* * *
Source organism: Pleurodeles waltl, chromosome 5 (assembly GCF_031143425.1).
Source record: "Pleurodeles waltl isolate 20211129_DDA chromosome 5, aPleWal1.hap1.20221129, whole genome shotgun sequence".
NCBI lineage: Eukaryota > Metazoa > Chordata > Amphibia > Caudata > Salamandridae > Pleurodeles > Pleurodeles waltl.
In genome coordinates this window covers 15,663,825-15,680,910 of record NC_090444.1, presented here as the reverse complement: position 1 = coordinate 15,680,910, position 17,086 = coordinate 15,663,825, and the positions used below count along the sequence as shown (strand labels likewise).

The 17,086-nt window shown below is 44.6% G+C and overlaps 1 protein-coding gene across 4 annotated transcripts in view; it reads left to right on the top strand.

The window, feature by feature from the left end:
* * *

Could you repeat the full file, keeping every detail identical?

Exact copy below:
Source organism: Pleurodeles waltl, chromosome 5 (assembly GCF_031143425.1).
Source record: "Pleurodeles waltl isolate 20211129_DDA chromosome 5, aPleWal1.hap1.20221129, whole genome shotgun sequence".
NCBI lineage: Eukaryota > Metazoa > Chordata > Amphibia > Caudata > Salamandridae > Pleurodeles > Pleurodeles waltl.
In genome coordinates this window covers 15,663,825-15,680,910 of record NC_090444.1, presented here as the reverse complement: position 1 = coordinate 15,680,910, position 17,086 = coordinate 15,663,825, and the positions used below count along the sequence as shown (strand labels likewise).

The 17,086-nt window shown below is 44.6% G+C and overlaps 1 protein-coding gene across 4 annotated transcripts in view; it reads left to right on the top strand.

The window, feature by feature from the left end: